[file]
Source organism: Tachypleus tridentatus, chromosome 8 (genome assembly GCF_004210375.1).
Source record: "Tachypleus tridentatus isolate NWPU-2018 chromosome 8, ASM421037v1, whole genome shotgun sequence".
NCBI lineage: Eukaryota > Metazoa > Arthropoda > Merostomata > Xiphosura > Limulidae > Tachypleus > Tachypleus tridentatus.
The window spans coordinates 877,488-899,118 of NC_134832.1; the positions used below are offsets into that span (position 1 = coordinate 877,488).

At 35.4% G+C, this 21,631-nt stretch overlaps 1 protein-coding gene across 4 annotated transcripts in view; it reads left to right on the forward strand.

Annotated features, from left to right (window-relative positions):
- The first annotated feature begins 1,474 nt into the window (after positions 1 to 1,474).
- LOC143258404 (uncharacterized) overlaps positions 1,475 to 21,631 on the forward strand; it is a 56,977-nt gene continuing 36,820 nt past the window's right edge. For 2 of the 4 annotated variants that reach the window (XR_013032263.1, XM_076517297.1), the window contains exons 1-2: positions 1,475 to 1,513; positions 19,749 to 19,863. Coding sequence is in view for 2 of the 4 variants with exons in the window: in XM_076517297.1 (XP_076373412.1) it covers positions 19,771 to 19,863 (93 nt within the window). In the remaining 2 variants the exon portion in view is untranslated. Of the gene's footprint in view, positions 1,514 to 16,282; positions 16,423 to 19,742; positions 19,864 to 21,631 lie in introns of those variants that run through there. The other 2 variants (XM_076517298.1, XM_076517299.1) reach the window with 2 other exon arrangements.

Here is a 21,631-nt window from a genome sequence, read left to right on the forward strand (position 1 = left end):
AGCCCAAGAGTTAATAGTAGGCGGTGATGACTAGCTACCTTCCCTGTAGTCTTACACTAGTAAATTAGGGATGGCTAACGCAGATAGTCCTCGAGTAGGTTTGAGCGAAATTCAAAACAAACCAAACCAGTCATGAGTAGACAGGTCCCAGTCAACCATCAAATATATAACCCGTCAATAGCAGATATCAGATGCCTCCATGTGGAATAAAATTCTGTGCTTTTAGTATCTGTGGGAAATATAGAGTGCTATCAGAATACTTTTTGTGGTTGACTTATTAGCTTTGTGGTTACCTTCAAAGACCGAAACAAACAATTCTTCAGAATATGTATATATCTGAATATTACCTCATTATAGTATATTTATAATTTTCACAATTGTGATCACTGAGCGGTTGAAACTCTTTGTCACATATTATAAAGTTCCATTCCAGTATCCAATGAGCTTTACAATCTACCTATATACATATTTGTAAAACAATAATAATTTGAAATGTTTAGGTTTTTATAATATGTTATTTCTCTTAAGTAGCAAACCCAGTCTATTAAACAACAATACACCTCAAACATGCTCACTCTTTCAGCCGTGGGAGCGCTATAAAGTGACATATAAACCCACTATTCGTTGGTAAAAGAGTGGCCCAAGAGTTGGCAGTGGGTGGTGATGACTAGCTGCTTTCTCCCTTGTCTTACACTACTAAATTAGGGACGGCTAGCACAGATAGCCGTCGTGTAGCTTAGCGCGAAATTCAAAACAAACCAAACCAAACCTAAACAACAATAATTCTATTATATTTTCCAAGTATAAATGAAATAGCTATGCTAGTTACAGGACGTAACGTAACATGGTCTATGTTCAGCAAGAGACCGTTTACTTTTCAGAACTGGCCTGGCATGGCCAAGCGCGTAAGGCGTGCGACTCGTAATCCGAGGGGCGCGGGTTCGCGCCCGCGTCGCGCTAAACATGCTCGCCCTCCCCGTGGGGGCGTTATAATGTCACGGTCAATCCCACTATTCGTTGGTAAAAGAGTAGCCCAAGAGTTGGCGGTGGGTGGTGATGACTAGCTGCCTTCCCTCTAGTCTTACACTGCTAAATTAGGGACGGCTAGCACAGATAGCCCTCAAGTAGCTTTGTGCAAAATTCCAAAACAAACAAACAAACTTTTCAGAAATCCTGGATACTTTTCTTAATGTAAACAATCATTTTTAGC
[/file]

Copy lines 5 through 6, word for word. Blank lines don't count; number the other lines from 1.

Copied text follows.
At 35.4% G+C, this 21,631-nt stretch overlaps 1 protein-coding gene across 4 annotated transcripts in view; it reads left to right on the forward strand.

Annotated features, from left to right (window-relative positions):